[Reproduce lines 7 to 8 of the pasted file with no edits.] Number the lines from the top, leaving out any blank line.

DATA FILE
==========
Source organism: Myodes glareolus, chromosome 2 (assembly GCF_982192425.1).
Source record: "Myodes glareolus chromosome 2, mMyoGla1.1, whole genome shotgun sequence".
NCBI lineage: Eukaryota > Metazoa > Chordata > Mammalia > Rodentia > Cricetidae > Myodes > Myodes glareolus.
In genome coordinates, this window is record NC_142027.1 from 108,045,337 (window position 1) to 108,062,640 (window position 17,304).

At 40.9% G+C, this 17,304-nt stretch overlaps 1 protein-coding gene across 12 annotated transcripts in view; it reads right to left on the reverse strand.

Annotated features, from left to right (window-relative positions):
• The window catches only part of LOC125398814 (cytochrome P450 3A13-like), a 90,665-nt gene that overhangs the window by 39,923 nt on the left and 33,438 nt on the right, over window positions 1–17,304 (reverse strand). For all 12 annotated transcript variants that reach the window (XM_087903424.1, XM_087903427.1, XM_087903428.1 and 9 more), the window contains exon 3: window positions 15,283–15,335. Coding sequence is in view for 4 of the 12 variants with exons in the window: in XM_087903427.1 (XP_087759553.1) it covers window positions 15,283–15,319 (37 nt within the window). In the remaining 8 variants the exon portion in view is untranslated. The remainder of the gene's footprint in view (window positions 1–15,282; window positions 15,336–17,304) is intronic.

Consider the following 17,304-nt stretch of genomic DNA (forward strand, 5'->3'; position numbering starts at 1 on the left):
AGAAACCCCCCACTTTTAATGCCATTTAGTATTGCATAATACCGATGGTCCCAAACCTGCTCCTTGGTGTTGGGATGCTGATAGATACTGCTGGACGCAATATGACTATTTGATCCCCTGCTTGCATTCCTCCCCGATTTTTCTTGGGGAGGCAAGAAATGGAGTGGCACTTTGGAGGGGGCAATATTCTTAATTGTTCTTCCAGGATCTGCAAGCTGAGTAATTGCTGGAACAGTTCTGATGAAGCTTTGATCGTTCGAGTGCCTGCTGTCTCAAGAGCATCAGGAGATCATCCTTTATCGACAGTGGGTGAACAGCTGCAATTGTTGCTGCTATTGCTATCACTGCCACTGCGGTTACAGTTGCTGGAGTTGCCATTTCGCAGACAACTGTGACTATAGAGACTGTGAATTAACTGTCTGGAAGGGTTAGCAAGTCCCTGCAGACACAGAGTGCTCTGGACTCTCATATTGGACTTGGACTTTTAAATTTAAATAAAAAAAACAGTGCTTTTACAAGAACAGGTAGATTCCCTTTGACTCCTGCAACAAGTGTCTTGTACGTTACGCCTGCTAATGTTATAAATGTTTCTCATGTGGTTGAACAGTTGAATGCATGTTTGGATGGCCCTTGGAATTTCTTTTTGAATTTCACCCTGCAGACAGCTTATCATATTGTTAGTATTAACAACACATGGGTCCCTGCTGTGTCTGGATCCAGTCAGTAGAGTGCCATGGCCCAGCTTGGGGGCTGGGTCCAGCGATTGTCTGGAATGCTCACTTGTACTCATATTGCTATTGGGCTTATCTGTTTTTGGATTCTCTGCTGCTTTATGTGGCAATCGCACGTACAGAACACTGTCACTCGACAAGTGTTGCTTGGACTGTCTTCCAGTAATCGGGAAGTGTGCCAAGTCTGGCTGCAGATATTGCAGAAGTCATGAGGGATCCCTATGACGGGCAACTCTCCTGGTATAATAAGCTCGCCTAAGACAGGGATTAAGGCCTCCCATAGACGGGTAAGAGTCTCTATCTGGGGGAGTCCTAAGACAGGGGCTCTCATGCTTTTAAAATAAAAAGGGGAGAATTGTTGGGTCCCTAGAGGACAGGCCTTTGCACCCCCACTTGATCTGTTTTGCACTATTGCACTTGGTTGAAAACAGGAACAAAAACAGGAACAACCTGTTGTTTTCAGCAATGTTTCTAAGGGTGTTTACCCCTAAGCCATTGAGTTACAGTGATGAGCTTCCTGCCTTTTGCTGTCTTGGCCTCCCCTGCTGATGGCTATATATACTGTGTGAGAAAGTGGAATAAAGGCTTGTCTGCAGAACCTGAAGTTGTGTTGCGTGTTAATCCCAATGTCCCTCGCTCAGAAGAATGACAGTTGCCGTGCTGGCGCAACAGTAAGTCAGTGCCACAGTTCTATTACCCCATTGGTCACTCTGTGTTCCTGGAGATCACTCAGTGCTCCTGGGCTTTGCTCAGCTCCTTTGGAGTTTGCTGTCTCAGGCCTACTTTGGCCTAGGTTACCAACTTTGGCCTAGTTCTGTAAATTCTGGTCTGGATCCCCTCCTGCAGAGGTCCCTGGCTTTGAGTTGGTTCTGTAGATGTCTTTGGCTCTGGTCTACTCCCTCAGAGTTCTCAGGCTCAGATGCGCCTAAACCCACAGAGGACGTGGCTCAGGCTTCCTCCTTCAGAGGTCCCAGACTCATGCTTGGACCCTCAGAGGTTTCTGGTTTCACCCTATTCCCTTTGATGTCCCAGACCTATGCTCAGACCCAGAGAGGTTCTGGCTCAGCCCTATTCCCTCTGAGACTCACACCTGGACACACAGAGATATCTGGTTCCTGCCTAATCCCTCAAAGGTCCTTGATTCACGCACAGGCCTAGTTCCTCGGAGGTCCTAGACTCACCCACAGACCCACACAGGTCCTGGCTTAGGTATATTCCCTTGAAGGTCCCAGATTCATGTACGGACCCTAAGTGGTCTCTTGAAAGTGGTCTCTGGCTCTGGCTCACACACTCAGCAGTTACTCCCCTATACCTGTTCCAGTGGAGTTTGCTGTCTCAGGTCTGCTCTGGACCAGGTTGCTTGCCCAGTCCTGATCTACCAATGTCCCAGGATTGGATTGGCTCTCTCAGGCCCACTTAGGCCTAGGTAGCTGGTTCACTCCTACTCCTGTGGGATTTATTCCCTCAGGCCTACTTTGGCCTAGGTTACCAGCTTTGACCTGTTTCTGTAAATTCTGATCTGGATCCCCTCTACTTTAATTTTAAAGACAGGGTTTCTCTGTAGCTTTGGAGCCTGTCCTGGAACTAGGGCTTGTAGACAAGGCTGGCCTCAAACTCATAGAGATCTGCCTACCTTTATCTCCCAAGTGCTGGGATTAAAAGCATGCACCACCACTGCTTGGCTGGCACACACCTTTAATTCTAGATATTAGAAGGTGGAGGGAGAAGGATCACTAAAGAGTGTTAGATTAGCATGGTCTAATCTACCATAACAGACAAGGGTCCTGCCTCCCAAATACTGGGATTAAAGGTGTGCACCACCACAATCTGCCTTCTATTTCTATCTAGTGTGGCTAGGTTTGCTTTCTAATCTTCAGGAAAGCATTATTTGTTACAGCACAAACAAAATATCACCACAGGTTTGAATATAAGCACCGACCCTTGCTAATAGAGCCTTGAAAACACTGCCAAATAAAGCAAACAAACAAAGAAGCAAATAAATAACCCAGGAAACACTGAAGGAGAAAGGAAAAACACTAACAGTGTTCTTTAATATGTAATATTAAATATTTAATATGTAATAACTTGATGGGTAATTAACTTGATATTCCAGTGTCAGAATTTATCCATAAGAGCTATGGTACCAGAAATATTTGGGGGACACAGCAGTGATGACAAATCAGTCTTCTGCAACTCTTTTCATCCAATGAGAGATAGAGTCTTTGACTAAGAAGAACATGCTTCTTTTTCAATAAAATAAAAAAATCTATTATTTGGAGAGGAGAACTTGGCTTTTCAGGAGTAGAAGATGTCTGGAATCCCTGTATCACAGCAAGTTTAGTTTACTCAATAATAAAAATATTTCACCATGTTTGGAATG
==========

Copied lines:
• The window catches only part of LOC125398814 (cytochrome P450 3A13-like), a 90,665-nt gene that overhangs the window by 39,923 nt on the left and 33,438 nt on the right, over window positions 1–17,304 (reverse strand). For all 12 annotated transcript variants that reach the window (XM_087903424.1, XM_087903427.1, XM_087903428.1 and 9 more), the window contains exon 3: window positions 15,283–15,335. Coding sequence is in view for 4 of the 12 variants with exons in the window: in XM_087903427.1 (XP_087759553.1) it covers window positions 15,283–15,319 (37 nt within the window). In the remaining 8 variants the exon portion in view is untranslated. The remainder of the gene's footprint in view (window positions 1–15,282; window positions 15,336–17,304) is intronic.

Consider the following 17,304-nt stretch of genomic DNA (forward strand, 5'->3'; position numbering starts at 1 on the left):